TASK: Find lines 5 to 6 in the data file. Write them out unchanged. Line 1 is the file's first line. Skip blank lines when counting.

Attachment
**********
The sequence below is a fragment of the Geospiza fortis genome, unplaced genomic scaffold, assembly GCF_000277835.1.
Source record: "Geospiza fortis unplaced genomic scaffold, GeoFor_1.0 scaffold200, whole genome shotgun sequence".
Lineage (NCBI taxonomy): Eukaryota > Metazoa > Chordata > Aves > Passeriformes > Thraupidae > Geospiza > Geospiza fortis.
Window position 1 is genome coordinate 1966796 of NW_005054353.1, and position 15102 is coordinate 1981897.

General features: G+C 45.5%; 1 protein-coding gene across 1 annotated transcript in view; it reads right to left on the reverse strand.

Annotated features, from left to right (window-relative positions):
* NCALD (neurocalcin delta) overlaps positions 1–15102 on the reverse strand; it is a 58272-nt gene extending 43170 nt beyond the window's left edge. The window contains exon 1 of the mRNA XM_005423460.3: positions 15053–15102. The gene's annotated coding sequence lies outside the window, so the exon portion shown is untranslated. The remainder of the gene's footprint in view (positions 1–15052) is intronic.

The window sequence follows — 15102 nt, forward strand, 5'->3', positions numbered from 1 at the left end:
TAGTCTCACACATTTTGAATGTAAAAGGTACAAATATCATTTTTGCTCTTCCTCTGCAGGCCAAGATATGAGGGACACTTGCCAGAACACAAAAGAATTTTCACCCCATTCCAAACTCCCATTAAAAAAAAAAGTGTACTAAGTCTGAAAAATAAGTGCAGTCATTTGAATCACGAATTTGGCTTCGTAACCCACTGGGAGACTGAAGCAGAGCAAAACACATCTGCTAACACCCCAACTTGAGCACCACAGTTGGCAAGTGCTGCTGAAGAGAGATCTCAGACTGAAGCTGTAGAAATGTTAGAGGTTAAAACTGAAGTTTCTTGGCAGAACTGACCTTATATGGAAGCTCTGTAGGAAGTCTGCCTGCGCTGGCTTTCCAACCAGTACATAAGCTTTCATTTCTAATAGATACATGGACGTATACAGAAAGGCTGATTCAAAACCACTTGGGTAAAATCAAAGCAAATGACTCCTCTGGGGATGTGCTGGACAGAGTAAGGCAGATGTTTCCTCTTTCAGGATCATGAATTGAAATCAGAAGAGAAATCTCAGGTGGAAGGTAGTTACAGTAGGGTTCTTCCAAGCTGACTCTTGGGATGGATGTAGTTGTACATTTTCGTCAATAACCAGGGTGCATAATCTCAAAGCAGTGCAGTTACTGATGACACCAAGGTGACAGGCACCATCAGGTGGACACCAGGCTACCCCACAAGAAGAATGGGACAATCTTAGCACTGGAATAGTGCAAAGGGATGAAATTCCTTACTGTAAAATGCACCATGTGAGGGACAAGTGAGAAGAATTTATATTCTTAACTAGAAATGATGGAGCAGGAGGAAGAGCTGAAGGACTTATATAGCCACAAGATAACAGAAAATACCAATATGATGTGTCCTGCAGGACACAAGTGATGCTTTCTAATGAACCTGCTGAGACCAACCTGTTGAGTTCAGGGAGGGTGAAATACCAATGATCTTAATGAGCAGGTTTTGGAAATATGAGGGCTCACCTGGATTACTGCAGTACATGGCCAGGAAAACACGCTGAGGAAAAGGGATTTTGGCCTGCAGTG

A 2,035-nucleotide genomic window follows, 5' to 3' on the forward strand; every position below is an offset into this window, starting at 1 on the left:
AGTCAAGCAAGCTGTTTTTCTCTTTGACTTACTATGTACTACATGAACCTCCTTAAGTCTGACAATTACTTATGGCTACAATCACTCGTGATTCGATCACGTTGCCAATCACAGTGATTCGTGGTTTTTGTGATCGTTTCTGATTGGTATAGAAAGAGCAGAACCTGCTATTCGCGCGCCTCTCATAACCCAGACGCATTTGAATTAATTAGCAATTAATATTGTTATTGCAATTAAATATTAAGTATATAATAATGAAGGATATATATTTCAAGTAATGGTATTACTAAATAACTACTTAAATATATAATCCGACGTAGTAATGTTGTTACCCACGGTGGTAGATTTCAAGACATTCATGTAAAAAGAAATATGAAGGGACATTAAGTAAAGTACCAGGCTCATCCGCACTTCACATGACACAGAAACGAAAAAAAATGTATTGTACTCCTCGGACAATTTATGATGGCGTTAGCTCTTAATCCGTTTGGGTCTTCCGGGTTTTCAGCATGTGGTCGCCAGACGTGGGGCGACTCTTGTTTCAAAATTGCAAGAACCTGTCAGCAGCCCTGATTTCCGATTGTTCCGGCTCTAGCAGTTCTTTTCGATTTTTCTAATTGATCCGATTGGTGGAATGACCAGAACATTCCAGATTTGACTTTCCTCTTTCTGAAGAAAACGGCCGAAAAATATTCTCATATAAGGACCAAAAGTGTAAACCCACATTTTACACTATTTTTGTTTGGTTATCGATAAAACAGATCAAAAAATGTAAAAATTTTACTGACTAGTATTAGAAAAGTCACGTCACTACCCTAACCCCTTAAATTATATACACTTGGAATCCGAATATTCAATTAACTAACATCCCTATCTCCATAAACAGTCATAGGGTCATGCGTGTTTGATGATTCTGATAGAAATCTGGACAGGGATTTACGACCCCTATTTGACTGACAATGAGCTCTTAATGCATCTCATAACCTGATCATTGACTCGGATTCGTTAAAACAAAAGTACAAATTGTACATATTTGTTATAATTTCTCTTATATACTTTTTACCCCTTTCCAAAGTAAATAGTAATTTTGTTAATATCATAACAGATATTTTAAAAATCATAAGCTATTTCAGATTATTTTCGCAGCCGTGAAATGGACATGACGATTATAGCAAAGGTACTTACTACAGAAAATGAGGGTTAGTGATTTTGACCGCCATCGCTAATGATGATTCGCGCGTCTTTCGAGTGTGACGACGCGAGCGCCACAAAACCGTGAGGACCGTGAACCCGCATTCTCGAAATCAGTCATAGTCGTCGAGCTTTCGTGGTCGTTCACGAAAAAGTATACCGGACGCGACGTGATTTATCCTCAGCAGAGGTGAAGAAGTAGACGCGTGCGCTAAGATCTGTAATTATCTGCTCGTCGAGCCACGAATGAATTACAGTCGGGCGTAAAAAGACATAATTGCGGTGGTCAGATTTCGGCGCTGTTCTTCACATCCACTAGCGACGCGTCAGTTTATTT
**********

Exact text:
General features: G+C 45.5%; 1 protein-coding gene across 1 annotated transcript in view; it reads right to left on the reverse strand.

Annotated features, from left to right (window-relative positions):